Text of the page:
A third of all company cars will be electric or plug-in hybrid
by 2022, according to a survey of fleet managers.
What’s more, the percentage is forecasted to have reached
50% by 2027, according to the survey of 150 fleet managers by Kia.
Changing legislation, including increases in vehicle
taxation, as well as the government’s decision that all new vehicles should be
plug-in or hybrid by 2040 are key influencers in the swing to electric power
with two-thirds of fleet managers saying they were anxious about purchasing a car
without an electrified powertrain.
But plug-in hybrid and pure electric cars provide their
very own problems for fleet managers who collectively bought more than one
million cars in 2016.
Of the managers interviewed for the survey 55% said the
UK’s present vehicle recharging infrastructure wasn’t good enough. However,
with battery lifestyles and charging infrastructure anticipated to improve by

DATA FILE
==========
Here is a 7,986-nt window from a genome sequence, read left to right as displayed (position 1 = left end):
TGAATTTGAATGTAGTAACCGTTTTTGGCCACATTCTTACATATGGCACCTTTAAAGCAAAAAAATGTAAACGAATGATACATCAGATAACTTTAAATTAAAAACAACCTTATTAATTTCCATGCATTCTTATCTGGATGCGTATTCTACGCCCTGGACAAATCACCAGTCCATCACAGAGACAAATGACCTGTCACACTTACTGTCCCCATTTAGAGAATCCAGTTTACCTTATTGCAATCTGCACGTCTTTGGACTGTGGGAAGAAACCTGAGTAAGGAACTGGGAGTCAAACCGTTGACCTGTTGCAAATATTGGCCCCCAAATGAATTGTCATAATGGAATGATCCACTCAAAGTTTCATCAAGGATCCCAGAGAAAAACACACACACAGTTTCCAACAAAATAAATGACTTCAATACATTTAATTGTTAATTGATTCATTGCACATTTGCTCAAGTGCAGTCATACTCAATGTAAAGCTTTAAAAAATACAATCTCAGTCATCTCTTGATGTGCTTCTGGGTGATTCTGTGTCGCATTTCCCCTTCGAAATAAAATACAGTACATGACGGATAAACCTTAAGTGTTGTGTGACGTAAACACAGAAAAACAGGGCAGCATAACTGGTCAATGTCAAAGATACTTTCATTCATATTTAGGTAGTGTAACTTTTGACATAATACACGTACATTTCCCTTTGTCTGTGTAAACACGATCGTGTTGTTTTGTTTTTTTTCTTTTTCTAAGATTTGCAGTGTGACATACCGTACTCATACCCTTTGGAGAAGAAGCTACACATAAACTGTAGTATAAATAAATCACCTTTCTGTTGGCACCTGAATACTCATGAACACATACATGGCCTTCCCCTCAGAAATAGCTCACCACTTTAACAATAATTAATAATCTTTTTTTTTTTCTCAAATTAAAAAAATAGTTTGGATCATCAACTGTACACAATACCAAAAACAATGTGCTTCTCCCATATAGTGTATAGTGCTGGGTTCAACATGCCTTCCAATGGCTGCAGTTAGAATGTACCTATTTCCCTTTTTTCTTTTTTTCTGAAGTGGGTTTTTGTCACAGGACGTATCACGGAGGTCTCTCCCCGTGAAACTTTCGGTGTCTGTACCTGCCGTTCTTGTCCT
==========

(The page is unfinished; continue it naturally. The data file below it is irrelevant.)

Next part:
means of 2021, fleet managers stated they anticipated electric vehicles to be
operated by their organisations within the next four years.
For managers not currently operating plug-in cars, 41%
said they looked unprofessional, while 27% said they were too expensive and 20%
admitted that they didn’t understand enough about the technology.
Kia’s fleet boss John Hargreaves, said: “As more and more
organisations embrace new technologies for the vehicles in their fleets - from
electric vehicles/plug-in hybrids to ‘assisted driving’ and ‘semi-automated
driving’, traditional powertrains are becoming less likely to be considered the
default option in fleet purchasing decisions.”
Following publication of the study, LeasePlan UK managing director
Matt Dyer said: “For LeasePlan, electric vehicles are what’s next. We have
already started working towards our ambition that all our global employees will
be driving electric cars by 2021, plus encouraging our customers to also make
“Over half the cars on the road belong to companies and
making the transition to an electric fleet is one of the easiest ways for
businesses to lower their emissions and to help tackle climate change.”